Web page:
Central Oregon Daily▶️ ‘Talk to them:’ How to help those experiencing mental health crises

▶️ ‘Talk to them:’ How to help those experiencing mental health crises

▶️ ‘Talk to them:’ How to help those experiencing mental health crises

▶️ ‘Talk to them:’ How to help those experiencing mental health crises

As disturbing details emerge in the case of a Portland man suspected of plotting a violent attack at Smith Rock, and in light of the mass shooting in Maine, mental health is once again at the forefront of national discussion. 

Deschutes County Stabilization Center Program Manager Adam Goggins says resources to treat mental illness are always in high demand. 

“You never know when someone’s limit is, or you never know when someone is really at a place where they can’t take it anymore. So being able to have those services available to them in the moment is an enormously high priority for us,” Goggins said.

Goggins says most people experiencing a mental health crisis will exhibit signs that they are in need of help.

“Are individuals acting differently than what they normally do? Maybe they’re starting to isolate a little bit more. Maybe they’re starting to show signs of starting to talk a little bit more or getting into some really weird things, or post some really weird things on facebook,” Goggins said.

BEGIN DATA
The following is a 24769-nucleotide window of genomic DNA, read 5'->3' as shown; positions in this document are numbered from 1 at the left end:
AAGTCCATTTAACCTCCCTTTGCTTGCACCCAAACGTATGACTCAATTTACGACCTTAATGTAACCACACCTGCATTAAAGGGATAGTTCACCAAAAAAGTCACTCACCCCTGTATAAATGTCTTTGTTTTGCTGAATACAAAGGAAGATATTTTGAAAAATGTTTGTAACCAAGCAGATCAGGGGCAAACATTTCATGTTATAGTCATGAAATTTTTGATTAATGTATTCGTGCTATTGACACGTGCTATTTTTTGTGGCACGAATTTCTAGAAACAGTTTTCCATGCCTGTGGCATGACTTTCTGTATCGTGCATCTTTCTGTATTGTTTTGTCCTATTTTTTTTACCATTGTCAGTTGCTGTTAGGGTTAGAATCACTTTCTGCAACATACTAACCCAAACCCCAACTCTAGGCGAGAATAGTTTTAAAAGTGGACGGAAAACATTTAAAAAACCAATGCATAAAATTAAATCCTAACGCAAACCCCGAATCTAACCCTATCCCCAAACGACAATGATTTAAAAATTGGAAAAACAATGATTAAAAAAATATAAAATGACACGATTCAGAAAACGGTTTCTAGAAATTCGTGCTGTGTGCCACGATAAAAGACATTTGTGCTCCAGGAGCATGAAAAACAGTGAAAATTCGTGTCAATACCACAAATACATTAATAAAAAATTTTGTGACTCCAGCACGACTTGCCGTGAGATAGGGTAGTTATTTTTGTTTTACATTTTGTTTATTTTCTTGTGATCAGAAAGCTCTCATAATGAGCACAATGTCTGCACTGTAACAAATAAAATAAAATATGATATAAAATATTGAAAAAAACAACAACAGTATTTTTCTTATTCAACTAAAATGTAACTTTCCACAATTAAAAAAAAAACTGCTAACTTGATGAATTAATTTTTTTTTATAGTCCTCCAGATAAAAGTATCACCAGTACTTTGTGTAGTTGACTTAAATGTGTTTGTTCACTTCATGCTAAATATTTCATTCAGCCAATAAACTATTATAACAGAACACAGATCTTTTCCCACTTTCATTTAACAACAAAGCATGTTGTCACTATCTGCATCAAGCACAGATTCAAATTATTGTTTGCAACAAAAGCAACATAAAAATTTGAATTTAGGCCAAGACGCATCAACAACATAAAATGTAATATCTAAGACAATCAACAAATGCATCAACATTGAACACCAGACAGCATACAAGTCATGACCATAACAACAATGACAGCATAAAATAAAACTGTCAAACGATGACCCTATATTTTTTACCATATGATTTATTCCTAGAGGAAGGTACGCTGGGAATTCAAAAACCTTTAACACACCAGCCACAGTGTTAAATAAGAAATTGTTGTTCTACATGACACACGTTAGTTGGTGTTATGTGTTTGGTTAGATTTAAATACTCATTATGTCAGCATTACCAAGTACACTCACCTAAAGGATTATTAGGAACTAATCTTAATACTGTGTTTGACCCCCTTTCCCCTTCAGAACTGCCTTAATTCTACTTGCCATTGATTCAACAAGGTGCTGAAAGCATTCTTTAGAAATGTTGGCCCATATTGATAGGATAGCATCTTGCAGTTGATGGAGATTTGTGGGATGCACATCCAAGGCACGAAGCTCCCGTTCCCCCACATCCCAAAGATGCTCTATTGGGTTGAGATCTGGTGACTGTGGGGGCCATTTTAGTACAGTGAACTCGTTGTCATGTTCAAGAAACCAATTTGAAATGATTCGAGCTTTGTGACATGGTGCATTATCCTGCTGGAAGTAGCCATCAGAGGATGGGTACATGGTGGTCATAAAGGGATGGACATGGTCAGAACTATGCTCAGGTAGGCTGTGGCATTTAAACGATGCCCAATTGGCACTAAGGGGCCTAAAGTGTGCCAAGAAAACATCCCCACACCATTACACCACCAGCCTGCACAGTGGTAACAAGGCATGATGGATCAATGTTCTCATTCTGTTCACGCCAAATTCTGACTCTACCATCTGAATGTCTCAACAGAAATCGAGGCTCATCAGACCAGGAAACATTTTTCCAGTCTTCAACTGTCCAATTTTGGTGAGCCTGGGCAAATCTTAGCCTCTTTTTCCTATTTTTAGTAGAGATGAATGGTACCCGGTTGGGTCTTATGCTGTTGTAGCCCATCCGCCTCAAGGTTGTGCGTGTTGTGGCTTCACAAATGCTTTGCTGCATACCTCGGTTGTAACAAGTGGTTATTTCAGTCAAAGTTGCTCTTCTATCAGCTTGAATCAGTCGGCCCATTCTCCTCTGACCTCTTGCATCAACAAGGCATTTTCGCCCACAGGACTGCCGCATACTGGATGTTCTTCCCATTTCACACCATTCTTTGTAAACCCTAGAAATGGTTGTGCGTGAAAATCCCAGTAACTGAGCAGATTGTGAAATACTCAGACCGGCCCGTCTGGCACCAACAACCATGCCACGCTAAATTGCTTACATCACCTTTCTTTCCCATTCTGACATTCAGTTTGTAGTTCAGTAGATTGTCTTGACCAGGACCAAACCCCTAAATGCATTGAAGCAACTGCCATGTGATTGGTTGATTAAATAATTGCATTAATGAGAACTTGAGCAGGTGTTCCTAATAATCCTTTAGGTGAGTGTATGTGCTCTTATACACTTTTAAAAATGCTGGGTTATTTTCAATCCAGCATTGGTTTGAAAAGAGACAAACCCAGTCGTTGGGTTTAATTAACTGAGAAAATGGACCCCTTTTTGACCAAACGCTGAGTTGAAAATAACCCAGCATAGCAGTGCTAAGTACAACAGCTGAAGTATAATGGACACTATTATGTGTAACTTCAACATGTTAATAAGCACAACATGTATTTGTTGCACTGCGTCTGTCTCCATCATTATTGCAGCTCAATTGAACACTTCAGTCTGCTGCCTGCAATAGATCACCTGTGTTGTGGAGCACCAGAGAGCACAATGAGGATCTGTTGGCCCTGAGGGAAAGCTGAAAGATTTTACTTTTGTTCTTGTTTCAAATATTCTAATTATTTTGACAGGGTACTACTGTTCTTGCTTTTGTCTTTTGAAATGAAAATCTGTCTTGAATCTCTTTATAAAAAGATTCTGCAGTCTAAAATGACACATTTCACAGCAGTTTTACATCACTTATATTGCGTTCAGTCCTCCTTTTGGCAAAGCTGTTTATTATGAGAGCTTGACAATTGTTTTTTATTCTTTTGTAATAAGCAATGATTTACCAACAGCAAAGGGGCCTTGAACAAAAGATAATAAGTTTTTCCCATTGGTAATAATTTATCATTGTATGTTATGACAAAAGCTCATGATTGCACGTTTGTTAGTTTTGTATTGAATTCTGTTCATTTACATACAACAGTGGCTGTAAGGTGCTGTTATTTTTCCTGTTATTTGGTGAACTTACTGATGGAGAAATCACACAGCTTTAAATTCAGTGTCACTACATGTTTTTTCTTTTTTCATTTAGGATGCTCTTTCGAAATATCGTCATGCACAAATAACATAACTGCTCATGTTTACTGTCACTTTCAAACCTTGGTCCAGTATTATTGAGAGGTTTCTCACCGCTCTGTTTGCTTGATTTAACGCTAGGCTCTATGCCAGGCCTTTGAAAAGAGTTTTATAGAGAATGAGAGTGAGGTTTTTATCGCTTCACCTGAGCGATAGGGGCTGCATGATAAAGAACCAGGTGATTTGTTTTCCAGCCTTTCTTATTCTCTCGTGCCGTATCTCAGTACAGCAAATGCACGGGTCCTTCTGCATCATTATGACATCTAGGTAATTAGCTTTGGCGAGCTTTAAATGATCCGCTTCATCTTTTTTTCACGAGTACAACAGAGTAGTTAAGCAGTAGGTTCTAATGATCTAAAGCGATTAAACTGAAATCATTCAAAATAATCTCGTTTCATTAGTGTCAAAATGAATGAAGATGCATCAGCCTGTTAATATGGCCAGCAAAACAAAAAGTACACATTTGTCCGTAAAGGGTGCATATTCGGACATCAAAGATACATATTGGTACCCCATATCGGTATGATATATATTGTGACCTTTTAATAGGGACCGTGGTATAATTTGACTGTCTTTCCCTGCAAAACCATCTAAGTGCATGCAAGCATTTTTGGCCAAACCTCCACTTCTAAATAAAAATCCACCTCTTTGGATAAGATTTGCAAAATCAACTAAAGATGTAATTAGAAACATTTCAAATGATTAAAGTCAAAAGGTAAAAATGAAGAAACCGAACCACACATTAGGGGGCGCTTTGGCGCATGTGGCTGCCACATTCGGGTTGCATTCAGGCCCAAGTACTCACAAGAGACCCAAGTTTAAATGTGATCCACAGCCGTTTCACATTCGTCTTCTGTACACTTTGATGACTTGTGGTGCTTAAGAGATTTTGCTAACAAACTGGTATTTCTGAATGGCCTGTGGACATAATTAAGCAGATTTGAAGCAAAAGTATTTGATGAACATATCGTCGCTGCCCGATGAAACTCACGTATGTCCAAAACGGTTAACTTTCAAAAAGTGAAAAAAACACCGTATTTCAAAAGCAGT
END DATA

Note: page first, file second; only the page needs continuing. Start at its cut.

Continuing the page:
RELATED: Smith Rock shooting plot suspect makes first court appearance

RELATED: Court documents reveal Smith Rock attack suspect’s mindset, police response

Samson Garner, the suspect in the Smith Rock case, allegedly sent alarming and violent messages to a friend and an ex-girlfriend. The friend reportedly told police that he had known Garner for about six years and that text messages he received from Garner were “out of character and alarming.” 

Goggins says trying to understand those who want to commit violence can go a long way toward getting them help.

“Anger, frustration, resentment. Those are driving factors a lot of times behind violence,” Goggins said. “Really, trying to talk to them and understand ‘What’s making you so angry? What’s making you so resentful?’ Helping to understand those things can really hope to diffuse the anger and cause it to be in place where it’s something that we’re able to support the individual and help them move through it.”

Goggins encourages people to check in on those who they believe are experiencing crises.

“Don’t be afraid to ask the questions,” Goggins said. “To have someone reach out to them and say ‘Hey, in a non-judgmental way, I’m really worried about you. I care about you and I want to see you be OK. Are you thinking about suicide? Are you thinking about hurting yourself or someone else?’ That sends an invitation to say ‘It’s OK to talk about this.’”

If you need help, the Stabilization Center is open 24/7, and allows walk-ins for those experiencing a mental health crisis. You can call or text the free and confidential the Suicide & Crisis Lifeline by dialing 988.

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